It’s something we’ve all seen- whether on TV or in real life. A skydiver jumps out of an airplane 10,000 feet in the air, and is able to land safely on the ground with the help of their parachute. How do parachutes work to gently float our skydiver back down to the ground? I am here to explain it all to you, but first let me show you how to make a small parachute using materials you probably already have lying around the house.
Materials to Collect
- Plastic trash bag
- Dinner plate
- Index Card
- Small, light toys (Optional)
- Art supplies (markers, colored pencils, etc)
1. Cut down a long side of the trash bag, and across the bottom of it so it opens up and lays flat.
2. Lay the opened trash bag on the floor and place the dinner plate on the trash bag.
3. Use a marker to trace the plate on the trash bag.
4. Cut out the circle.
5. Cut 4 pieces of string that are about the same length.
6. Tape the pieces of string to the trash bag circle.
7. Pinch the middle of the trash bag so it looks like a weird jellyfish with the strings hanging down. Gather the pieces of string and tie them in a knot.
8.Decorate the index card with a drawing of yourself or something that you want to be your skydiver!
9.Curl your index card skydiver into a tube and tape it so it will hold its shape.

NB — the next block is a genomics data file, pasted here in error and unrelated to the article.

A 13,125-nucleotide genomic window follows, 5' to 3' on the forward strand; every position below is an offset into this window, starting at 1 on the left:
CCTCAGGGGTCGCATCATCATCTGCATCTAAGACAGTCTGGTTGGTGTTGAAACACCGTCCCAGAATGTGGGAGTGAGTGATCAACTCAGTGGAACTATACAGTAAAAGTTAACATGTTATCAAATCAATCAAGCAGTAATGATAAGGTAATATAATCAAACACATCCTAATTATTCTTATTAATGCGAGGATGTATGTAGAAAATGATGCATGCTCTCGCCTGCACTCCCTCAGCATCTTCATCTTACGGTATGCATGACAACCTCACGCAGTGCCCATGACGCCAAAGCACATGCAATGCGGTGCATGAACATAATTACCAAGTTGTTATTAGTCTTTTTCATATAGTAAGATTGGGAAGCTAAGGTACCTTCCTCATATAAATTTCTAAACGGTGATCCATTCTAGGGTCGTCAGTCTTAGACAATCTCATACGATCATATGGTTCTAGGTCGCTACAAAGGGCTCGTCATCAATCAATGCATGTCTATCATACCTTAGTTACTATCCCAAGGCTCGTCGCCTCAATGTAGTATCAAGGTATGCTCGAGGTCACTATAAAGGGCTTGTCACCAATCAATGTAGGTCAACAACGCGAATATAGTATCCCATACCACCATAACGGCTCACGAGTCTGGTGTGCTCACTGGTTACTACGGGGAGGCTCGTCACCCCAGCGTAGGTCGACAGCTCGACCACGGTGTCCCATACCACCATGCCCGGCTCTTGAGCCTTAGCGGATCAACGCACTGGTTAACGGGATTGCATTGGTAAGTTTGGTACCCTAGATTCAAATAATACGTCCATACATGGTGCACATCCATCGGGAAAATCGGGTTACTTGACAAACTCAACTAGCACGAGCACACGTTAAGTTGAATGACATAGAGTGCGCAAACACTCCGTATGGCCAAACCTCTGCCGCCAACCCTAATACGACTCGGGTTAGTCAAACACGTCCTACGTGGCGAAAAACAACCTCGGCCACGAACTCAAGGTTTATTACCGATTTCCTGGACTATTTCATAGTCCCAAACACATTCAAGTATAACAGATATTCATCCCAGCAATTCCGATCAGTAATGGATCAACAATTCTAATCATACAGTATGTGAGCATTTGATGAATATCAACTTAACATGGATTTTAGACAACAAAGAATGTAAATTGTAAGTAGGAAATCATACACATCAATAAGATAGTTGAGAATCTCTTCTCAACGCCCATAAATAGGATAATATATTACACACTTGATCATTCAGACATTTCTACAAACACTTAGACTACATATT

10.Tape a penny to your index card skydiver, and tape the parachute strings to the inside of it.
11. Stand on a chair (with adult supervision) and drop your parachute.
What is the Science?
A parachute works by using air pressure to a skydiver’s advantage! As your skydiver is pulled to the ground by gravity, the shape of the parachute traps a cushion of air underneath it. This air resists or pushes against the parachute and the skydiver, causing the skydiver to slow down and land more gently. The shape of the parachute and the material it is made out of are designed to create enough air resistance so that the skydiver will land safely. See if you can change your parachute design to make it even better at getting your skydiver to the ground safely!
Ask Your Young Scientists
-What happens if you tape your strings all in one spot on the trash bag?
-What happens if you use more or less strings to connect your parachute to your skydiver?
-Does making the parachute trash bag different shapes or sizes change how well it floats through the air?
-Can you add more weight to your index card skydiver? How does that change how your parachute floats?
-Tape a small toy to your parachute strings. What happens when you drop the parachute now?
More to Explore
-Try using different materials for the top of your parachute! What do you think will change? Some suggested materials are: wrapping paper, tissue paper, and bread bags!
Other Parachute Designs: https://www.wikihow.com/Make-a-Toy-Parachute
Share photos or videos of your parachute design with us by tagging us @CTScienceCenter and #ScienceAtPlay !
Jessie Scott is a STEM Educator who enjoys encouraging students’ enthusiasm for science. She teaches classes to students visiting the Science Center and brings STEM lessons to schools across Connecticut. Jessie completed her Master of Science degree in Microbiology at Dartmouth College and worked as a science educator at the Montshire Museum of Science before coming to the Connecticut Science Center. Her scientific interests are: biology – how living things have adapted different strategies to survive in their environments, insects, and plants. In her free time, Jessie likes to go rock climbing, hiking, and skiing.